Here and there

The nature of foreign correspondence has changed. As the New York Times’s Anand Giridharadas writes from India, often we are now read “here” more than “there”.

It is a momentous, overlooked shift in the world: Foreign correspondents no longer cover one place for the exclusive benefit of readers somewhere else. In the Internet age, we cover each place for the benefit of all places, and the reported-on are among the most avid consumers of what we report.”

It’s something that correspondents themselves are only too aware of. During last year’s crisis in Kenya I received dozens of emails from Kenyans who had read my work – not all complimentary. On most occasions it was helpful and I think (or like to think) my coverage improved.

Correspondents in the field may have realised things have changed but some editors back in the UK perhaps haven’t. A year or so ago I wrote a piece about a rebel attack in Sudan. It had happened late on a Friday night. I wrote my piece, emailed it to the foreign desk and went out. An hour or so later I get a call from the editor. “You’ve written it a bit flat,” he said, “so I’ve changed a couple of lines at the top. Don’t worry it reads fine.”

It didn’t. In his attempts to make the story sound more exciting he’d made it wrong. I rang him the next morning and complained. “Ah, don’t worry,” he said. “It was on page 46, down page, no-one would’ve noticed.”

Maybe no-one noticed back home, but they certainly did in Sudan. It made no difference what inside page it had been buried on in the print edition, here it was as prominent as every other piece  on the website. Several people I spoke to that day in Khartoum had read my article and weren’t too impressed. Some people realised it wasn’t my fault, others just assumed I didn’t know what I was talking about.

As useful as it can be to get feedback direct from the people you’re writing about, I wonder if there is also a downside. The audiences “here” and “there” are very different: “here”, people will know all the ins and outs of Kenyan politics; “there”, most people won’t be able to name Kenya’s president. As a foreign correspondent I am supposed to write for people “there” not “here”. But most of the people I speak to who read my work are “here”. Is there a danger we start writing for them rather than the people we’re paid to write for?

h/t Africa is a Country

 

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3 responses to “Here and there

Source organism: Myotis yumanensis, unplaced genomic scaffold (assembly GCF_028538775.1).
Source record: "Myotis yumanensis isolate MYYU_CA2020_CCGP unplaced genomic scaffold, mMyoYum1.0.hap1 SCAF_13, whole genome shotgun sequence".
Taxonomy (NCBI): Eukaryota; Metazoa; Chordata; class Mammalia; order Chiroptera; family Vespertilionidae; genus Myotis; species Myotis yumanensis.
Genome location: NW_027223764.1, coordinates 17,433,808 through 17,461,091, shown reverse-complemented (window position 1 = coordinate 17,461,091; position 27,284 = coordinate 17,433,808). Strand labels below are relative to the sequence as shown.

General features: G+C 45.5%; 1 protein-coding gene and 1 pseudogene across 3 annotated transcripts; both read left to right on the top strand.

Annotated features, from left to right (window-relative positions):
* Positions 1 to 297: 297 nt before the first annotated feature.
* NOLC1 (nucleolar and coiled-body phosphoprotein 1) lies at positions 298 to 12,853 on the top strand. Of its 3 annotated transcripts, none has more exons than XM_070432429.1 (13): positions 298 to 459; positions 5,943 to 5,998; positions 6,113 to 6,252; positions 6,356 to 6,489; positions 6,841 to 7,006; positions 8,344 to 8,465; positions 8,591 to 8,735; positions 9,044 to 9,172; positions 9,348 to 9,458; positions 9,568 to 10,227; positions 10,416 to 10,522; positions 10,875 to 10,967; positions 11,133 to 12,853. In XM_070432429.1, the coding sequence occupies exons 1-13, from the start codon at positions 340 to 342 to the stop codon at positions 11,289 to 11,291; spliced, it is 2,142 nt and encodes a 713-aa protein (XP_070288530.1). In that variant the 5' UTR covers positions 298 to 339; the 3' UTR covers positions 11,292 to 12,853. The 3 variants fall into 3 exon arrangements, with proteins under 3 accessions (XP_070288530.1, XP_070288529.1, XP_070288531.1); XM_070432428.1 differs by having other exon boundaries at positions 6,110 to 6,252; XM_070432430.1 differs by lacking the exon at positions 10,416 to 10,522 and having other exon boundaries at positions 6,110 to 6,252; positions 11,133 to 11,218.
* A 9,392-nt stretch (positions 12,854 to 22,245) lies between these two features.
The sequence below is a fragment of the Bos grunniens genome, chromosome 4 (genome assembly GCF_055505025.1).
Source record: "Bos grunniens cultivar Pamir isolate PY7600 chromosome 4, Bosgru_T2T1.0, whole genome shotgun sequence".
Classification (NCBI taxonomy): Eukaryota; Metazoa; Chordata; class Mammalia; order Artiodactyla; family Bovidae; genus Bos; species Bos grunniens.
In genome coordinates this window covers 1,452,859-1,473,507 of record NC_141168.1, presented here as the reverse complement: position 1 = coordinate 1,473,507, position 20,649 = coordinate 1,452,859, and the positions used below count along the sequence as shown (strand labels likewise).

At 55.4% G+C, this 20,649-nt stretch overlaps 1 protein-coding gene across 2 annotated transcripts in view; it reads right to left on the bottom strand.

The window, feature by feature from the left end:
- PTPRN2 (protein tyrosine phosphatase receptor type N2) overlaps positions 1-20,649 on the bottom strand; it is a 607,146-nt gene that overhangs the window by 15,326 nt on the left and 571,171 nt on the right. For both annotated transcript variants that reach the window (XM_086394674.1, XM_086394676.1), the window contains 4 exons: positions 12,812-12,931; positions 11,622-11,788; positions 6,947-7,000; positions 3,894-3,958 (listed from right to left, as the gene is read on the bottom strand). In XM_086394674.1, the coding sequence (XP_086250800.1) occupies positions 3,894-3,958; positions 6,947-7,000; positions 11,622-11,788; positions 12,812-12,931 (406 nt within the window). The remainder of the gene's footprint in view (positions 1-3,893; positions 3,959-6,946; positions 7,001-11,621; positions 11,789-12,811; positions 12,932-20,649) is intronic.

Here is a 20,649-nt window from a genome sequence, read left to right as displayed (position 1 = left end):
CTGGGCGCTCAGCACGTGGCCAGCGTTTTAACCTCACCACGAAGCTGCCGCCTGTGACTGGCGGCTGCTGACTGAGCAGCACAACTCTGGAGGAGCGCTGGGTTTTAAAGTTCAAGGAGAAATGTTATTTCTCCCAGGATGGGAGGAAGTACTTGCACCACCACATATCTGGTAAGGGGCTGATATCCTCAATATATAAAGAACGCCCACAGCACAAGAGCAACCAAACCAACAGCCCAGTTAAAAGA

1. I read this article today (also thanks to Africa is a Country) but I think the thing it doesn’t discuss is that for journalists in Africa, where the web is a often too pricey or too slow for all but a few to read foreign publications, this skews your reader demographic. While I’m sure the phenomenon the author discusses is more prevalent in China and India, I think that for the most part few Africans are reading foreign pubs. Kenya and South Africa are probably the primary countries where there is a large portion of the population using the internet regularly who would access the kind of content we’re talking about here.

    When in Uganda, I got regular comments on my blog from a tight Ugandan blogger community and then just a few other Ugandans here and there. So far, none in Liberia, but a few from the Liberian diaspora in the United States.

    I agree with the idea of further accountability mentioned in the NYT piece, but I also think that journalists shouldn’t cower to any demographic. The angriest comment I ever got was from a Ugandan who was upset with how I wrote about Nkunda being a media-savvy rebel. I stand by my statement, even if he doesn’t.

  2. stevebloomfield

    You’re right about the demographic – I hadn’t thought of it that way. And you’re right about Nkunda – he makes Darfur’s Abdul Wahed look like an amateur.

  3. i think that outsiders will always write for other outsiders. it’s who we are and how we view things. the average reader knows to differentiate us from the nation or standard. so the fact that anyone can read us anywhere is to my mind not a problem. the fact that no one pays to read any of it, on the other hand, is.

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